5.  The uncertainty in the expenditure components of demand has been evident from the last two inflation reports.

  6.  Household consumption has been surprisingly resilient over the last two quarters of 2005, and grew 0.8% in the quarter to 2005 Q4. This was the strongest performance in 2005. This was also against a background of falling disposable income during the latter part of 2005. Retail sales have been volatile during the first four months of 2006, but given the trends in disposable income one would expect some moderation in consumer expenditure during 2006.

  7.  The puzzle regarding slow growth in investment expenditure seems to be resolving itself. Business investment had been very sluggish despite the recent growth in corporate earnings. This had been attributed variously to concerns about energy prices and about pension provisions and more generally about company balance sheets. The provisional estimates for 2006 Q1 show an increase in business investment of 1.7% on the previous quarter. Although the revisions in this series can be substantial, this is a strong indicator that investment is recovering the momentum it lost in 2004-05.

  8.  As indicated in the Inflation Report the contribution from net trade to GDP was strong in 2005Q4. This seems to have been sustained in early 2006. The MPC's central assessment regarding GDP growth therefore seems to have been validated, despite some unexpected compensating variations between the components of GDP. For this reason, and particularly in the light of some additional concerns about future inflation, an interest rate cut by the MPC seems unlikely in the near future.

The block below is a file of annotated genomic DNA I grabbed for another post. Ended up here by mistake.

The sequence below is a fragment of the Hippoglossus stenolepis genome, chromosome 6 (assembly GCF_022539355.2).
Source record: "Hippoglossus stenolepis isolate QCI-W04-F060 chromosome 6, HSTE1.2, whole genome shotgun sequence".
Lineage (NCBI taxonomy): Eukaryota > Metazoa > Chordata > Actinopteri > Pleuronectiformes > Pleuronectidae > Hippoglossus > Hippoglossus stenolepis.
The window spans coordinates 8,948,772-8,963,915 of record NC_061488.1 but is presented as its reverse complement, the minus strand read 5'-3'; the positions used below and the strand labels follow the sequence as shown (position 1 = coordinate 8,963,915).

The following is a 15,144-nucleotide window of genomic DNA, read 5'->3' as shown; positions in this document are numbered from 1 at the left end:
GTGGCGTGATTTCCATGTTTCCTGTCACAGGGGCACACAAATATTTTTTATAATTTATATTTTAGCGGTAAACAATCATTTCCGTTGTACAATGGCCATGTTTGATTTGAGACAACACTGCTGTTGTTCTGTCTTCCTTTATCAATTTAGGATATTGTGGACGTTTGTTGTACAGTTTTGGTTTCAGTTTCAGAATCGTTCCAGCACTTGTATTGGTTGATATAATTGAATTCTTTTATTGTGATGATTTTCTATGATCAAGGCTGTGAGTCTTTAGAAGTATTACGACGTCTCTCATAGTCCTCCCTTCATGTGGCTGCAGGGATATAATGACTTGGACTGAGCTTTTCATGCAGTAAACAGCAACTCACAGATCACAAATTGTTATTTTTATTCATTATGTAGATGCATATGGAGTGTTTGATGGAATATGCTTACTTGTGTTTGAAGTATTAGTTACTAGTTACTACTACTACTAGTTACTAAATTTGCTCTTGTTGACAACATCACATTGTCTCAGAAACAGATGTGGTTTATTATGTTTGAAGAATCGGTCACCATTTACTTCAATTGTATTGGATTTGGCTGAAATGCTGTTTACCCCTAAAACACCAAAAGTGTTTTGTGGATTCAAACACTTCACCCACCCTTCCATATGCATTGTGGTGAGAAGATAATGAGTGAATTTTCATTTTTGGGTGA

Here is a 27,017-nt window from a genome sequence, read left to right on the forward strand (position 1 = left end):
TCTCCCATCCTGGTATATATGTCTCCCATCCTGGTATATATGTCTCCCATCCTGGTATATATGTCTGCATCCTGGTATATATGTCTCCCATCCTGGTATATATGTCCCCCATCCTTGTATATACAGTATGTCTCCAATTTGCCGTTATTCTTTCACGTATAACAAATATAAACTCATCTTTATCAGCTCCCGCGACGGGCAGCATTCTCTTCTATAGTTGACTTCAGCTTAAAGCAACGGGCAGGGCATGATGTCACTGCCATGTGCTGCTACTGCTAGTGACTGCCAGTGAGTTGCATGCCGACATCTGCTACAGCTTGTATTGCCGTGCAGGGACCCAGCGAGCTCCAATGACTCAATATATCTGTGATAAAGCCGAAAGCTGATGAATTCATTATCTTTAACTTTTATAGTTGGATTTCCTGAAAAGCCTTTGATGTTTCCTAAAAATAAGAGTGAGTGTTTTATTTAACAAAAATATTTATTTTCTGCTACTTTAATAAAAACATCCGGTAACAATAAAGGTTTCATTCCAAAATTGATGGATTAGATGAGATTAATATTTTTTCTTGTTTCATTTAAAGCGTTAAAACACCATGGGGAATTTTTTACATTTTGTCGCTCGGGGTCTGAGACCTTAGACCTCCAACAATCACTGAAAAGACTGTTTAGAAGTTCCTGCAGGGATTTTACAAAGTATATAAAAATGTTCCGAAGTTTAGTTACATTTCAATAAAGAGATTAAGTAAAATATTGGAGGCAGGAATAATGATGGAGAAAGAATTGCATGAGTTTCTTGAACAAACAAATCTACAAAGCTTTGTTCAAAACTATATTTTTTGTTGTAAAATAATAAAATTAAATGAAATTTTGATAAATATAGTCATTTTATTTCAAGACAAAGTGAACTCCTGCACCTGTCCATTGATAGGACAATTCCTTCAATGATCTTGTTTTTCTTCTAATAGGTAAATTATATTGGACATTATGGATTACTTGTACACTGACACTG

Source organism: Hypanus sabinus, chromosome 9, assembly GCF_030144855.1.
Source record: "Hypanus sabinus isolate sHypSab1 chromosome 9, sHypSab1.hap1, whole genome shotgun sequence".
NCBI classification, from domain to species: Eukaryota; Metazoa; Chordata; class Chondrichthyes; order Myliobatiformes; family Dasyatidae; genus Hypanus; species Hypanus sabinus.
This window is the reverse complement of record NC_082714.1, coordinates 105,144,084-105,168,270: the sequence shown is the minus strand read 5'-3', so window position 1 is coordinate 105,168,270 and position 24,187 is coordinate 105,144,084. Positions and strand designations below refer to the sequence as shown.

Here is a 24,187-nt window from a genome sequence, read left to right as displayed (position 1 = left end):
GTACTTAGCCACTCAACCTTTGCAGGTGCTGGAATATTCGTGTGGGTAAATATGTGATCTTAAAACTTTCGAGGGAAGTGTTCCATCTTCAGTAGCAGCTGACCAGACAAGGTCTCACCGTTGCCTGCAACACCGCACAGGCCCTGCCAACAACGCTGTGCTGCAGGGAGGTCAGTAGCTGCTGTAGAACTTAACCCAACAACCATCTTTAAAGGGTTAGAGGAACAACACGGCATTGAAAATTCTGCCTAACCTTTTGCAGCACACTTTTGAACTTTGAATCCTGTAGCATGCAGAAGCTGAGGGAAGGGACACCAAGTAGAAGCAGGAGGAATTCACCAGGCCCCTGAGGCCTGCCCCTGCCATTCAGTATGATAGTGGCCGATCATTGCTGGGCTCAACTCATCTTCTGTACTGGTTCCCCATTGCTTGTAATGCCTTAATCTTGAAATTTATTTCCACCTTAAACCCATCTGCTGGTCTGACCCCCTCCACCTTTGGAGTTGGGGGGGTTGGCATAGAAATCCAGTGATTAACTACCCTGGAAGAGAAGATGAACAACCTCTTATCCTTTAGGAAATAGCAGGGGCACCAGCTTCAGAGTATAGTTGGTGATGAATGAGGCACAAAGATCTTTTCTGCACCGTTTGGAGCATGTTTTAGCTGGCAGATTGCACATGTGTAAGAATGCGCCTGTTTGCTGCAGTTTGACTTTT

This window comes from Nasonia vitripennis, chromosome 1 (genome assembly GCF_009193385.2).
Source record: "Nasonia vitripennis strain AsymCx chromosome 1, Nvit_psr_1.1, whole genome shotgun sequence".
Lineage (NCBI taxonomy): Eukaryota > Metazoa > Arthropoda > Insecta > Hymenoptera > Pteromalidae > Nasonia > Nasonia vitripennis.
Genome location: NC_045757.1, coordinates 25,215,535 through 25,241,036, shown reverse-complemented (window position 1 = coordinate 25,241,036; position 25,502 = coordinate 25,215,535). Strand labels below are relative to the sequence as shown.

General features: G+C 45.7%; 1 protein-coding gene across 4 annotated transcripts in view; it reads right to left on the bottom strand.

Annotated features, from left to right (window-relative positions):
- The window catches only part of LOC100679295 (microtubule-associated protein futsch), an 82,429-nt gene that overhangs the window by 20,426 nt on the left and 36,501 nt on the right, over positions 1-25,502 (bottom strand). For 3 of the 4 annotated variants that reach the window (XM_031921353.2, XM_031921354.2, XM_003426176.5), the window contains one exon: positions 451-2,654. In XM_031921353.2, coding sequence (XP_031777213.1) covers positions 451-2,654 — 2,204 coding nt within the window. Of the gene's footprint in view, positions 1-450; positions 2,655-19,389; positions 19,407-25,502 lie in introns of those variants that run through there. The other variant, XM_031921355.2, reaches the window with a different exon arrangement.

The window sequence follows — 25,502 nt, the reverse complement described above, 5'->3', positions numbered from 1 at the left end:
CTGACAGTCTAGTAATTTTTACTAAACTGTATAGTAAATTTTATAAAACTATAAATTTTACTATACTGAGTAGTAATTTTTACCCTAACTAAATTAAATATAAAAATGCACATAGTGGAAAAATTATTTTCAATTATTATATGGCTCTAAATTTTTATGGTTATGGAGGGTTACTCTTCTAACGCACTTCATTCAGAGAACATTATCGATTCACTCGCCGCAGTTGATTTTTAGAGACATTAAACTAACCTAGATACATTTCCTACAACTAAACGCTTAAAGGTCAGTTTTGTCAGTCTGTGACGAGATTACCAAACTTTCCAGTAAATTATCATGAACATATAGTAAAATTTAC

9.  One of the major risks highlighted in my recent written evidence to the Committee following the November 2005 and February 2006 Inflation Reports relates to the continuing imbalances in the world economy, how these might unwind, and the impact this would have on US growth and world economic growth more generally.

  10.  The last few months have begun to see renewed weakness in the US Dollar. Figure 1 shows that in nominal terms, the US Dollar is 23% below its peak in early 2002. We may finally be seeing some signs of adjustment to the growing imbalances which have characterised the world economy. As highlighted, much of the recent increase in the US current account deficit (which has grown from 1.6% of US GDP in 1997 to about 5.5-6% of GDP in 2005) has been linked to the increasing current account surpluses of the oil exporting economies, which amounted to 18% of GDP for these economies in 2005. There is no doubt that a return to fiscal discipline in the US would help this adjustment process, but the US structural budget deficit in 2006 is expected to increase to 4.2%. Figure 2 shows the current account imbalances for some of the main trading blocs (as a % of world GDP).